The call from Lifetime came in to ABC Studios even before the “Devious Maids” pilot was shot.

Programming execs at the cabler made a point of letting their counterparts at ABC Studios know earlier this year of their interest in Marc Cherry’s “Upstairs, Downstairs”-esque adaptation of a Mexican telenovela that the “Desperate Housewives” creator was developing for ABC.

“They basically told us that if ‘Devious’ doesn’t work out at ABC, call us,” said Barry Jossen, exec veep of ABC Studios.

The cabler’s preemptive move proved prescient. Although “Devious” had strong buzz throughout pilot season, ABC wound up passing on the pilot. That cleared the way for Lifetime to give the show a 12-episode pickup, which the cabler confirmed on Friday after weeks of talks (Daily Variety, May 31).

“From the minute (‘Devious’) was conceived, it seemed so exciting and so right for us in so many ways,” said Rob Sharenow, exec veep of programming for Lifetime Networks. “We kept in close contact with ABC about it.”

That Lifetime was emboldened to signal its interest so early is a reflection of the growing portability of programming assets these days. It’s still rare for a pilot or series to move from a broadcast network to cable, but such shifts are happening more frequently. ABC Studios last month cut a deal with TBS to pick up two seasons of the Courteney Cox comedy “Cougar Town,” which was about to be cancelled after its third season on ABC.

With cable’s increasing appetite for high-end original programming, studios have every incentive to make the most of their development dollars by finding new homes for pilots that don’t go the distance at the originating network. Two years ago, 20th Century Fox TV surprised naysayers when its action-drama pilot “Breakout Kings” rebounded with a series order at A&E after Fox passed.

There’s even greater imperative for studios to relocate established series, like “Cougar Town.” A cancellation of a broadcast network series after three seasons is the cruelest blow for any studio. It prevents the show from hitting the optimum 80-100 episode mark for maximum syndication value after the studio has absorbed deficits on 60-some episodes.

With “Devious Maids” and “Cougar Town,” ABC network execs made decisions based strictly on the needs of the network. But from the studio perspective, there’s more opportunity than ever before to look for alternative prospects. That’s a welcome development for the studio’s bottom line, as well as for the creative community.

Jossen credits ABC Entertainment prexy Paul Lee, who oversees the Alphabet network and ABC Studios, for giving the studio the freedom to pursue its own interests. ABC Studios, like NBCUniversal’s Universal TV, has moved away from the strict focus on vertical integration with its sibling net and aims to play the field with a range of broadcast and cable nets. ABC Studios already produces one of Lifetime’s signature dramas, “Army Wives.”

“We’re happy to be in a place where we can fulfill the needs that ABC has but still have great creative (material) that we can put out there to support other networks,” Jossen said. “It’s an opportunity not only for (ABC Studios) to grow, but it’s a way to make us as alluring as possible for talent to come work with us.”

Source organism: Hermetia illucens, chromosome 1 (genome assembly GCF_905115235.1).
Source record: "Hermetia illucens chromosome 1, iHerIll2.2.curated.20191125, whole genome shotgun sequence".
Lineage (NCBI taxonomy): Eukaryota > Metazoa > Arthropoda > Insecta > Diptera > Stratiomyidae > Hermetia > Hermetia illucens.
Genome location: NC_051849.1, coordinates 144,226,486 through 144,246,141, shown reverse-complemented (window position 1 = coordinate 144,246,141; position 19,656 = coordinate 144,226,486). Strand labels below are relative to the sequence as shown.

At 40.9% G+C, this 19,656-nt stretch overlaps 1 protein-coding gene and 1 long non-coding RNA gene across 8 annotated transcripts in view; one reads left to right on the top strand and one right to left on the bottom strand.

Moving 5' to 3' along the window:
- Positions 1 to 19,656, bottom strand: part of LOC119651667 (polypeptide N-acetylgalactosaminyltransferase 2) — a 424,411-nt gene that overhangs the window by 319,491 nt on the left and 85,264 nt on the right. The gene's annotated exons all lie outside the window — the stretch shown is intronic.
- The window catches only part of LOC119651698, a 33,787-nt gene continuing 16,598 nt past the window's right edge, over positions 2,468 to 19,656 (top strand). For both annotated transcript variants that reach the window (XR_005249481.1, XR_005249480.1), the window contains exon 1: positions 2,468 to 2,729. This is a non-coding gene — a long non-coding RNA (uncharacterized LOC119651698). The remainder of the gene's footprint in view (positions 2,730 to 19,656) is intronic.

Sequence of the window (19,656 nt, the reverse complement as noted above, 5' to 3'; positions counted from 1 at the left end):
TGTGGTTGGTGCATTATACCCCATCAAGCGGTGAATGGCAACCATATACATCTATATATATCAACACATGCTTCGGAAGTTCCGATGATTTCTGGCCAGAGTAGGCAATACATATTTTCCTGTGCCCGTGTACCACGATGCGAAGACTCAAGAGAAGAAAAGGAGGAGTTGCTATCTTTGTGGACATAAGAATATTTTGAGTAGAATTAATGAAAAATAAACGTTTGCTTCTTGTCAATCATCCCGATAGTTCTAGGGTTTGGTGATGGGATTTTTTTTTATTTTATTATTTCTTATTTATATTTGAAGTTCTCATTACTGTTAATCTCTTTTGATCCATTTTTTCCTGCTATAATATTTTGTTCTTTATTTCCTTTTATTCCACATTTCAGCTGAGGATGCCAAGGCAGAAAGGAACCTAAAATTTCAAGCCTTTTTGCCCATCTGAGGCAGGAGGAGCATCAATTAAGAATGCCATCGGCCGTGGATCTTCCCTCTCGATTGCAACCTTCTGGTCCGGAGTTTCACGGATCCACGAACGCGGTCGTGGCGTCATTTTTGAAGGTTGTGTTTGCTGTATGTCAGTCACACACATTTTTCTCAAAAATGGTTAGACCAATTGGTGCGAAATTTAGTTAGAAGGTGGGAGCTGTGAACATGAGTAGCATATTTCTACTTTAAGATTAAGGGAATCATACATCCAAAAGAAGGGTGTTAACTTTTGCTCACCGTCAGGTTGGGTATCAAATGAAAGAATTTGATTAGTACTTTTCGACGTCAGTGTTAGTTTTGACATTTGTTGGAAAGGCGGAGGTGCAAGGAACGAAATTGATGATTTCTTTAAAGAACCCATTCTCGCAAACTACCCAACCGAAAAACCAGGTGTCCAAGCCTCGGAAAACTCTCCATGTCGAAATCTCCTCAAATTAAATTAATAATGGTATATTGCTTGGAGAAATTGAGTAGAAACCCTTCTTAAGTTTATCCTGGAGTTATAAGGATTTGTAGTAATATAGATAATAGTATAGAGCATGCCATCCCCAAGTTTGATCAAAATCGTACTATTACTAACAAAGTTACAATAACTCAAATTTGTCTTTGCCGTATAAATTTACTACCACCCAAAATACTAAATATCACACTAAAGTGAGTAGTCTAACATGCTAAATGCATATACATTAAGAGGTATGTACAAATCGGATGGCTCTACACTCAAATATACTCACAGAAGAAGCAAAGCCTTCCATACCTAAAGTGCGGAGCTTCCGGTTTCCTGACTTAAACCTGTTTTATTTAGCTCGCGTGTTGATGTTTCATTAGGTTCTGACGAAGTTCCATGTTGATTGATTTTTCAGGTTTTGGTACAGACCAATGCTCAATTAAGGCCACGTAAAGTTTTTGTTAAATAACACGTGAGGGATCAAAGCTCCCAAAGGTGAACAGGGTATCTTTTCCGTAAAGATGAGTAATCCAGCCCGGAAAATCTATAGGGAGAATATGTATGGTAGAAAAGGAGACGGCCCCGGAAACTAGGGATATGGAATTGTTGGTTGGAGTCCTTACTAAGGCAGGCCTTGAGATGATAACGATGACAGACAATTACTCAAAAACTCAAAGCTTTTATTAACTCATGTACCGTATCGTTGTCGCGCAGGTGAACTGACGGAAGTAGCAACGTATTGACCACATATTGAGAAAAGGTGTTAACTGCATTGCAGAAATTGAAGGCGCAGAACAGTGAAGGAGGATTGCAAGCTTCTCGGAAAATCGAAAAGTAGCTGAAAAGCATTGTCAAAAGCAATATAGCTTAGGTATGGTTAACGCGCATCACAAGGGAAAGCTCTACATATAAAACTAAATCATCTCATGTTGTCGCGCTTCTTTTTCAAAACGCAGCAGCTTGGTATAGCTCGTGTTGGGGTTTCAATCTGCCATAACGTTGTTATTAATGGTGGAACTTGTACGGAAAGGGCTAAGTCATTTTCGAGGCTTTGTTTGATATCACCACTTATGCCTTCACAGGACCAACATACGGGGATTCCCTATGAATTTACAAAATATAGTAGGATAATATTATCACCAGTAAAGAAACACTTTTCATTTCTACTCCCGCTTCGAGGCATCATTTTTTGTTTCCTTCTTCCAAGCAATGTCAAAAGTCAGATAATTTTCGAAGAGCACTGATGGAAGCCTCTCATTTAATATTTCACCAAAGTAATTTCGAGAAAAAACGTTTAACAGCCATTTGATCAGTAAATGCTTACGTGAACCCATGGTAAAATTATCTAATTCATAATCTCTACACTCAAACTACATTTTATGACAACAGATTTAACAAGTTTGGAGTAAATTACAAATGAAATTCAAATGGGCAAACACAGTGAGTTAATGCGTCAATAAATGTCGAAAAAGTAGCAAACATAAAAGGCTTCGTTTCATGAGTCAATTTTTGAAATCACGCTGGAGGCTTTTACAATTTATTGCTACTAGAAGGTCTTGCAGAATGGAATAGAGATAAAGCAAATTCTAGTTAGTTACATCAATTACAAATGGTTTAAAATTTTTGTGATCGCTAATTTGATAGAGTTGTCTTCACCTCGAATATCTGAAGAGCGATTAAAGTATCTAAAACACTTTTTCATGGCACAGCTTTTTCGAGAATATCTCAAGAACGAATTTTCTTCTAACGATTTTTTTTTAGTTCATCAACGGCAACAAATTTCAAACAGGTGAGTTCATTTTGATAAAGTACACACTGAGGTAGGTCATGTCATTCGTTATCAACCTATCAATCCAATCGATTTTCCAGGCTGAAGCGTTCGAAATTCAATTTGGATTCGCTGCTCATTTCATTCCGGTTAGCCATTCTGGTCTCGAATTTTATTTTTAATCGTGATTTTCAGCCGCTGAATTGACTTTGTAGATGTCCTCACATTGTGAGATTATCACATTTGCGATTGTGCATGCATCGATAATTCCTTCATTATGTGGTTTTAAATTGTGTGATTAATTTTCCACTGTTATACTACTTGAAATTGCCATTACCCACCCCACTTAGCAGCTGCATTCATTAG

For Lifetime, the appeal of “Devious Maids” is a no-brainer. The soap, a redo of telenovela “Ellas son la Alegria del Hogar,” follows the lives of five Latinas who work as maids for the rich and famous in Beverly Hills.

Lifetime execs see the sexy soap as a good fit with the Jennifer Love Hewitt starrer “The Client List,” which scored this year in its first season for the cabler. They also see it as a chance to bring in more Hispanic viewers with a series that stars Ana Ortiz, Judy Reyes, Dania Ramirez, Roselyn Sanchez, Tom Irwin and Susan Lucci.

“We would love to welcome more Hispanic viewers to our network,” Sharenow said. ” ‘Devious’ has a very specific Hispanic sensibility that you don’t see very often on TV….It speaks to the uniqueness of the storytelling style. We’ve all asked ourselves what would an American ‘Upstairs, Downstairs’ look like today. This answers that question in a very modern, exciting way.”

Cherry’s long friendship with Lifetime senior veep of series Nina Lederman also played a part in convincing him to set up shop on cable.

Of course, the details of transitioning the show from an ABC primetime budget to a tighter Lifetime budget was not an easy task, even with the eager cooperation of Cherry and the actors.

“These deals are made and lost in the details,” Jossen said, crediting the tenacious work done by ABC Studios’ biz affairs topper Howard Davine to re-align the key contracts.

The biggest shift is will be the move of lensing to Atlanta rather than Los Angeles, to take advantage of tax incentives as well as the lower overall costs of production in the city compared to L.A. And the cast and crew members had to accept the first season being limited to 12 episodes (beyond the already-produced pilot) rather than a possible 22 (or more) on ABC.

For the studio, the drive to make “Devious” work on Lifetime was also fueled by the desire to come through for Cherry, who helped pull ABC and its studio wing out a rut a decade ago when “Desperate Housewives” hit big. Cherry also suffered the disappointment last year of having another drama pilot, “Hallelujah,” fail to get a series pickup from ABC.

“Marc really wants to make his show,” Jossen said. “Once we gave him the assurance that he’d be able to produce at the level he’s accustomed to, he got really excited about (moving to) Lifetime. When everyone’s committed to making something work, good things happen.”